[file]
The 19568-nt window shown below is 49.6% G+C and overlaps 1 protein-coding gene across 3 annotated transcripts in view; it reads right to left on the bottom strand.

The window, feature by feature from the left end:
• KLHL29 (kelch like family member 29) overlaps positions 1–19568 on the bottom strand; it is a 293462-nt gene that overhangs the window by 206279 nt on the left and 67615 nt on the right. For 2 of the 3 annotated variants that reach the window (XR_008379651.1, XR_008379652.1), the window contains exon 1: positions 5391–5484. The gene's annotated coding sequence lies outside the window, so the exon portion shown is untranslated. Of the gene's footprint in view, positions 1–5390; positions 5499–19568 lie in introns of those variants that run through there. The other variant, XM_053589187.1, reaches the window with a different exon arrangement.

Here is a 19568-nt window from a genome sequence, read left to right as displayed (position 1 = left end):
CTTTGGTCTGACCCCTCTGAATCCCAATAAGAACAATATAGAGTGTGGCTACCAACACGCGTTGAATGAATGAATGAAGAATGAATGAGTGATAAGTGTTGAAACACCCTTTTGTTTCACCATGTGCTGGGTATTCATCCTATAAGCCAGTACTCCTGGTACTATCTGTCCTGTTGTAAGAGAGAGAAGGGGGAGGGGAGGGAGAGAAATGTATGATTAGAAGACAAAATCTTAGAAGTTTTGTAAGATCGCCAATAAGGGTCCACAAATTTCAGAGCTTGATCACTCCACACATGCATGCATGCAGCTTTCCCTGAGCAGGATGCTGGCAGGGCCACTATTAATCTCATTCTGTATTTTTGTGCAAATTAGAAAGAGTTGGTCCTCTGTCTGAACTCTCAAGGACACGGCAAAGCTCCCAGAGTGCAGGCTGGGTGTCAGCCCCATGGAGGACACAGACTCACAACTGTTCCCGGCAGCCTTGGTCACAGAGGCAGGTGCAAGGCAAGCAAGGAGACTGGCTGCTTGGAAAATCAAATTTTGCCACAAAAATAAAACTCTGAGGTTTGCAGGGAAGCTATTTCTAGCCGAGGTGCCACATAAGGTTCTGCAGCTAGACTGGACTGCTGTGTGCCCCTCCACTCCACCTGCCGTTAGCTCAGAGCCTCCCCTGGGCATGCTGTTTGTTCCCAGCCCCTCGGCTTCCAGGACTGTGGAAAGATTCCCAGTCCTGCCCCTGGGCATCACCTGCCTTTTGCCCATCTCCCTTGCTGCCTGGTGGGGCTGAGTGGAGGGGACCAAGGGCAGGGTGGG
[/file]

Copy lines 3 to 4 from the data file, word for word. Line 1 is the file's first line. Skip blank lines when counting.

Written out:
• KLHL29 (kelch like family member 29) overlaps positions 1–19568 on the bottom strand; it is a 293462-nt gene that overhangs the window by 206279 nt on the left and 67615 nt on the right. For 2 of the 3 annotated variants that reach the window (XR_008379651.1, XR_008379652.1), the window contains exon 1: positions 5391–5484. The gene's annotated coding sequence lies outside the window, so the exon portion shown is untranslated. Of the gene's footprint in view, positions 1–5390; positions 5499–19568 lie in introns of those variants that run through there. The other variant, XM_053589187.1, reaches the window with a different exon arrangement.

Here is a 19568-nt window from a genome sequence, read left to right as displayed (position 1 = left end):